HNMMB: Weaving the Proven Successes of HWRF into the NEMS Framework

Wednesday, 20 April 2016: 9:30 AM
Ponce de Leon A (The Condado Hilton Plaza)
Steven W. Diaz, NOAA/AOML/HRD, Miami, FL; and T. Quirino, S. Gopalakrishnan, V. Tallapragada, W. Wang, Q. Liu, L. Zhu, T. Black, M. Pyle, X. Zhang, J. Delgado, B. Liu, and S. Trahan

The complex interactions between tropical cyclones and land surfaces are difficult to model. Current operational high-resolution mesoscale models for hurricanes, such as the HWRF system, tend to focus on the wind intensity predictions rather than landfall related issues, such as the fresh water flooding and storm surge which are responsible for more than 80% of all deaths due to tropical cyclones. The topic of this talk is the development of a multiscale hurricane prediction system operating at a resolution of 3 km or finer to provide improved predictions of land-falling tropical cyclones.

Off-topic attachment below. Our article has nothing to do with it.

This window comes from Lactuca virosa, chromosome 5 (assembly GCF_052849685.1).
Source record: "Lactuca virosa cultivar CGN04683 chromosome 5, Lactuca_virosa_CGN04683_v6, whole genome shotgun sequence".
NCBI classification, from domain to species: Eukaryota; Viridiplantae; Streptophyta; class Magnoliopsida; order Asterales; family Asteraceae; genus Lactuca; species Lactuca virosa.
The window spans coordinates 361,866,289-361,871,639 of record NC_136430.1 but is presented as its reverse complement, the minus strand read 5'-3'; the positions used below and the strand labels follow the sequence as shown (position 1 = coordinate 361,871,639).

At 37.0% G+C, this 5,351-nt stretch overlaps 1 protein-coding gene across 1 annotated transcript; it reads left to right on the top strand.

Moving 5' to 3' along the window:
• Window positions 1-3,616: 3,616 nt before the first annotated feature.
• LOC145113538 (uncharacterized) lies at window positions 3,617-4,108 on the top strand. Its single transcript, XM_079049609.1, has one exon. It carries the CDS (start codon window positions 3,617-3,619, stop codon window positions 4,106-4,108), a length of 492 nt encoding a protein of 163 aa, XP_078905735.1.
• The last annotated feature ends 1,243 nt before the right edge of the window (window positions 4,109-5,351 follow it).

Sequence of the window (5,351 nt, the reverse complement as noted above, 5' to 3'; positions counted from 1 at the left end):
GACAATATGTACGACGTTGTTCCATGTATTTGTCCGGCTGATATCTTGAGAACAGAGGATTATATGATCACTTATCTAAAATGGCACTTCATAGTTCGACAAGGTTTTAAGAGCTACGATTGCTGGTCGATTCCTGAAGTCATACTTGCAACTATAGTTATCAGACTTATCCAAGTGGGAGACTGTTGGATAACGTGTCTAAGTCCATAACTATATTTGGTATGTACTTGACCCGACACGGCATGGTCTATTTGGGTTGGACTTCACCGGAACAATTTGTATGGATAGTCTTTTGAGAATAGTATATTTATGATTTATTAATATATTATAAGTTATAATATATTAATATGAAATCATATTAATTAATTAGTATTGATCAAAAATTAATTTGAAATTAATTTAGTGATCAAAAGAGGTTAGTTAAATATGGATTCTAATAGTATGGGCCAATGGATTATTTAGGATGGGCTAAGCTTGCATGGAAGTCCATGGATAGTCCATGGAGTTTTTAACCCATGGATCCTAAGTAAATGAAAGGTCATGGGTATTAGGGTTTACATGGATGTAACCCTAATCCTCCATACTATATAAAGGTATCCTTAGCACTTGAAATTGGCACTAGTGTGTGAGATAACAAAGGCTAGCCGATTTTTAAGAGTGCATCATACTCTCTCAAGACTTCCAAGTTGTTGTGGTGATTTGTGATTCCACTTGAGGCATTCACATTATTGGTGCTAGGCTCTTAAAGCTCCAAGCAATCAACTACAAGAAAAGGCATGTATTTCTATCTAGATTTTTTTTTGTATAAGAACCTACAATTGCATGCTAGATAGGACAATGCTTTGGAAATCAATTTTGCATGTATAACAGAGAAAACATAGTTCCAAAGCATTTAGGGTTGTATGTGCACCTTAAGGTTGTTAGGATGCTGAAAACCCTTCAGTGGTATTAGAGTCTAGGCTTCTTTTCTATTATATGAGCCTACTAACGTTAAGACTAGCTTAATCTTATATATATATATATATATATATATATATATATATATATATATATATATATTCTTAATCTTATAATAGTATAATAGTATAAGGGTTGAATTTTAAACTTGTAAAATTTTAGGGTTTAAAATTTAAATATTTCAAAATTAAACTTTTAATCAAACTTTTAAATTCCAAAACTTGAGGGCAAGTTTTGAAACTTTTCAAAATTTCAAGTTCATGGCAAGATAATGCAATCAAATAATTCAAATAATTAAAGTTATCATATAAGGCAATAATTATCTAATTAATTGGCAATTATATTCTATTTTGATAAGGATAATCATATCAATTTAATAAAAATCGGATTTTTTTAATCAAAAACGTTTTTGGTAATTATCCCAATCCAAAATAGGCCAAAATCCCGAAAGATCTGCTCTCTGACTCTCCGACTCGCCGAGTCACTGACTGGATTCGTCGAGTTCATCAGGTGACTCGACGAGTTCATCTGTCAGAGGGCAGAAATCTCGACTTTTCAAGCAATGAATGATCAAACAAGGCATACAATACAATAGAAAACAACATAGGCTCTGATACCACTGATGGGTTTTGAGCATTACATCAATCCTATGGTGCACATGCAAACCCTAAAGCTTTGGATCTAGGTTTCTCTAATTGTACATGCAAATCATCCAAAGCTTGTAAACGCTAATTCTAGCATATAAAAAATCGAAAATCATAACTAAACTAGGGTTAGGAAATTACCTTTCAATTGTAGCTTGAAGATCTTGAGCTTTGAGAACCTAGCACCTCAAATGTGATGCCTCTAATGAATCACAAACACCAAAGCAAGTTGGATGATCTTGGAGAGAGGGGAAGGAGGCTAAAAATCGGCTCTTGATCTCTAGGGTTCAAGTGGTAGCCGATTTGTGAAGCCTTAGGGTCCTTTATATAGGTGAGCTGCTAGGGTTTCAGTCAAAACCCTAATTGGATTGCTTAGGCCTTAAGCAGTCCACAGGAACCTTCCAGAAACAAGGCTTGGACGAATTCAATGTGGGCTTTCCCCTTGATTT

Supported by NOAA's High Impact Weather Prediction Project (HIWPP)-- funded by Hurricane Sandy Disaster Relief Supplemental Appropriations, the Atlantic Oceanographic and Meteorological Laboratory's Hurricane Research Division (AOML/HRD); the National Centers for Environmental Prediction's Environmental Modeling Center (NCEP/EMC); and the Developmental Testbed Center (DTC) have collaborated to create a nested configuration of the Nonhydrostatic Multiscale Model on B-grid within the framework of NOAA's Environmental Modeling System (NMMB/NEMS).

Hurricane-specific modeling components from the HWRF system (grid-nesting, cloud-resolving physics, and vortex initialization) have been transitioned to NMMB/NEMS. The nesting scheme is designed to operate at 3 km or finer resolution, desirable for resolving physical processes within the inner core of the cyclone, while the ‘basin-scale' outer domain captures the storm's interactions with the large-scale environment. This multiscale approach is critical, not only for improving track and intensity predictions, but also for improving predictions of rainfall and storm size, factors which are largely responsible for flooding and storm surge.

Results from select storms of the 2015 hurricane season will be presented to demonstrate the feasibility of the model to be transitioned to operational status. The talk will especially emphasize on advantages and challenges of this system relative to existing operational models.

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